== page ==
The uncertain timing of your hack(ed)

On the one hand there’s the discussions regarding the oh so much needed renewal of ‘risk management’. Trying to drop the ‘heat map’ nonsense and the 3LoD sameness.
On the other, there’s infosec trying to first get rid of all the ‘cyber’ bs (#ditchcyber) and second trying to achieve something against all grains.
On the third hand [like, here], apart from the need to integrate there’s …

A thought about probability. Classical rm talks about risks as a chance of something happening that may impact some objectives
– Of the business kind or not;
– Of the business as a whole or your local ones;
– Either positively xor (only) negatively.

But never ever is there any thought given to the formulation of the chance in time.
When there’s a 10% chance of something going wrong, do you mean tomorrow, next year, or next couple of nanosecondes or what?
Is the chance distributed uniformly over time? How do you take into account probability changes when ‘it’ happens to you tomorrow, or to a competitor, or technology changes, or your (infosec) budget changes [allowing for better mitigation or not – or is that uncorrelated with how you spend ..? think that one through]?

Does your analysis take into account that some mishaps will happen to you as well (or the chance wouldn’t be above absolute zero!) at some point in time; meaning that a. there’s certainty it will happen, b. there’s a chance it will be you that’s hit this time, c. your only real uncertainty is when. Note that b. does include an uncertainty when you don’t define ‘time’ as an interval. Oh and there’s a d. too, being that once you’re hit, it may or may not happen again within that time interval, partially depending on whether you fixed the vulnerability right or not. [Will go study the Weibull distribution now (k>1 and λ=1), and maybe sigmoid distributions.]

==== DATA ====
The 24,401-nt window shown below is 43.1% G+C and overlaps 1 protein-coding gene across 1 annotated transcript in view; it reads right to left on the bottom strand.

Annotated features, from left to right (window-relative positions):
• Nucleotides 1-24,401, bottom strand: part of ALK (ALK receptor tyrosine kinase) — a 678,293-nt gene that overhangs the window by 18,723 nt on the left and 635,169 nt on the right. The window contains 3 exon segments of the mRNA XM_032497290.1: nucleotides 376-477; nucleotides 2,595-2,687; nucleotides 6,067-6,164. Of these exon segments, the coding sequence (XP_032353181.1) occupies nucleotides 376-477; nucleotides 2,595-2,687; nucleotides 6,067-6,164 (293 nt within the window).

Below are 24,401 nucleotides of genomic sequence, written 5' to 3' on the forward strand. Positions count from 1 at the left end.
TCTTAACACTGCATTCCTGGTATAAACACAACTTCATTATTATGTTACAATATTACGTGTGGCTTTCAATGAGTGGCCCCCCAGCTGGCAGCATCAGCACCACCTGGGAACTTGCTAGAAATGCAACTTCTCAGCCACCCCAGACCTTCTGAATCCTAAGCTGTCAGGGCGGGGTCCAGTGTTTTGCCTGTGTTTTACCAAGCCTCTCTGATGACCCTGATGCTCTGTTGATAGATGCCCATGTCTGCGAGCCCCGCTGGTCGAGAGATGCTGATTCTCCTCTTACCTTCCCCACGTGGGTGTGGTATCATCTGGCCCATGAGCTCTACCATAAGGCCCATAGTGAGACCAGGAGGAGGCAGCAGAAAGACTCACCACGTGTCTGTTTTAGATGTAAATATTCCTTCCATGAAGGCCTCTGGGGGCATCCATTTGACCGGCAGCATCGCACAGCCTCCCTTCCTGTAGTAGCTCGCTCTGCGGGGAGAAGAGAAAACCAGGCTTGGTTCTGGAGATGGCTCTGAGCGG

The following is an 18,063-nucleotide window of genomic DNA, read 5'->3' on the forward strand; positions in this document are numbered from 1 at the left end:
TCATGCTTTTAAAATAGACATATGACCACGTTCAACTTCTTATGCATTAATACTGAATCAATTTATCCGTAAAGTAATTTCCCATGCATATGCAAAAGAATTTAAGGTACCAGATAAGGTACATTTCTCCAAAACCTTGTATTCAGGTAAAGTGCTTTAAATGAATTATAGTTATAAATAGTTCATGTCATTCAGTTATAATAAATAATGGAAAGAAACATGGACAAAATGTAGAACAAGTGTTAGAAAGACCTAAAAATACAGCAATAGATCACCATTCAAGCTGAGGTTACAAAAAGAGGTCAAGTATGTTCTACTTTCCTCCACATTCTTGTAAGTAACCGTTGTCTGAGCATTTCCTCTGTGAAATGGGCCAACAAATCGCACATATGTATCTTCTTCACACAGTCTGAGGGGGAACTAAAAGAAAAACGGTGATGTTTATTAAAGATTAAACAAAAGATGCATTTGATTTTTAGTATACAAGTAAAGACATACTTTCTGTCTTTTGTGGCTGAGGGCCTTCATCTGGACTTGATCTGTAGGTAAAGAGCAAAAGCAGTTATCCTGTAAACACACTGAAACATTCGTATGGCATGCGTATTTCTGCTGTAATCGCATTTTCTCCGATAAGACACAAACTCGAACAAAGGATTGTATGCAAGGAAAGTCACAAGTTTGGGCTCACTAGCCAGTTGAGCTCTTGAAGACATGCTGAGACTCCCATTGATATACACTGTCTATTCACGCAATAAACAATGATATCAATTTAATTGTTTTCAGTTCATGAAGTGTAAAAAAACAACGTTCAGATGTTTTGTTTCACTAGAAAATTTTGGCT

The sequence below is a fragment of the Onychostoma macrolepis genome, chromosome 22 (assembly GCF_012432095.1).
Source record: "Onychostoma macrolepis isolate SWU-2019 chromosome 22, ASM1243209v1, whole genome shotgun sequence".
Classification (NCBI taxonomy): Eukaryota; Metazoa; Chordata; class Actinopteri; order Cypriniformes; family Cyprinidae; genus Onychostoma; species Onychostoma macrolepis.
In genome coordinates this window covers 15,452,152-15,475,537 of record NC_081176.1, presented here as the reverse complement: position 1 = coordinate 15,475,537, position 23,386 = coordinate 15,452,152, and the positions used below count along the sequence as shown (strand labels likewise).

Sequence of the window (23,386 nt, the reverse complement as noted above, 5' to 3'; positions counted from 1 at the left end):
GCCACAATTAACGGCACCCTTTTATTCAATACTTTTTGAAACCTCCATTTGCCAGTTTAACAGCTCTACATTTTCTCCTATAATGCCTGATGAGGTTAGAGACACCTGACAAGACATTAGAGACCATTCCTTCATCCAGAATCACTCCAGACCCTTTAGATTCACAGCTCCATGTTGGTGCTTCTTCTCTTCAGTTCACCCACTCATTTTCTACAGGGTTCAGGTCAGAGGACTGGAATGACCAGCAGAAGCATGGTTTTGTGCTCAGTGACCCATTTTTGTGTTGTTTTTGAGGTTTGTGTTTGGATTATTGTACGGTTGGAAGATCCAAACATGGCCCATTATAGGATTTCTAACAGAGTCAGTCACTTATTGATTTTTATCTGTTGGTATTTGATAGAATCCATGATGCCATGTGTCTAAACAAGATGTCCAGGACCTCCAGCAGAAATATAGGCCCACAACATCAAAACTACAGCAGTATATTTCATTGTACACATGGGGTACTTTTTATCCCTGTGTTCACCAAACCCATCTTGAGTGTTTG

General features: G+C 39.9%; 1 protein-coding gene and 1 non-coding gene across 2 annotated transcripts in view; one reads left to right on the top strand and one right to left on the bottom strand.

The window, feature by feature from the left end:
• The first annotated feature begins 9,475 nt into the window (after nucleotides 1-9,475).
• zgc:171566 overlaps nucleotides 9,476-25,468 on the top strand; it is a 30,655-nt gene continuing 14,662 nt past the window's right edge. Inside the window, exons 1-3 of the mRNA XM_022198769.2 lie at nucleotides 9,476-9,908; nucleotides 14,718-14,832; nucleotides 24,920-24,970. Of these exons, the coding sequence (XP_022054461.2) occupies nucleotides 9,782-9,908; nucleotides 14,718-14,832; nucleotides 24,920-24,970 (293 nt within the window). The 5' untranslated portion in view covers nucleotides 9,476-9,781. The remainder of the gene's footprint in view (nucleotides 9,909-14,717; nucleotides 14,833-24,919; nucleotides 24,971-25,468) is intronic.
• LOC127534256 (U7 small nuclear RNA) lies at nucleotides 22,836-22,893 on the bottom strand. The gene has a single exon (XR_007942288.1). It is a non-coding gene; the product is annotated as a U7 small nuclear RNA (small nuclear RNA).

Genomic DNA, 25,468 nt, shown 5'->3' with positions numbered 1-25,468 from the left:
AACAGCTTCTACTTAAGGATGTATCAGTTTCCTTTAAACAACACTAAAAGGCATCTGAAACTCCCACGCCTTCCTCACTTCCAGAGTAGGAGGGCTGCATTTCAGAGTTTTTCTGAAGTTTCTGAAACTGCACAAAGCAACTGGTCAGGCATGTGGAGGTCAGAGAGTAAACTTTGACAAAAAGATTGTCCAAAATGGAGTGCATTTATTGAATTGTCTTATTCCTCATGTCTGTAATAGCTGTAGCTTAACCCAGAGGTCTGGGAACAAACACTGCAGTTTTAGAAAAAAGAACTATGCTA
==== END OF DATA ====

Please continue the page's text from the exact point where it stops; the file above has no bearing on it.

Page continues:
And how severe the impact will be, is also quite a grey area of course. Over n dimensions, not just one € amount onto which the dimensions may be projected but then, projection is loss of an enormous kind when it comes to declarative insights let alone normative sames.

Case in point:
The dikes in NL will be breached by a flood, of a one-in-a-ten-thousand-years magnitude. Which may be tomorrow. And next week. Or only after 9.017 years, 2 months and 23 days. Or only after 19.237 years.
But the dikes are still maintained quite well.
Now discuss how global warming may impact these estimates. And how these estimates came about. ‘one-in-a-ten-thousand-years’ …!?

Next up: a discussion on how ‘Operational Risk Management’ misses the mark (among a great many) by not differentiating between actual losses, near misses, and preventative versus detective/corrective controls in a balance with the costs associated with all these.

But first:

[Water conserved, so near the water; Baltimore]

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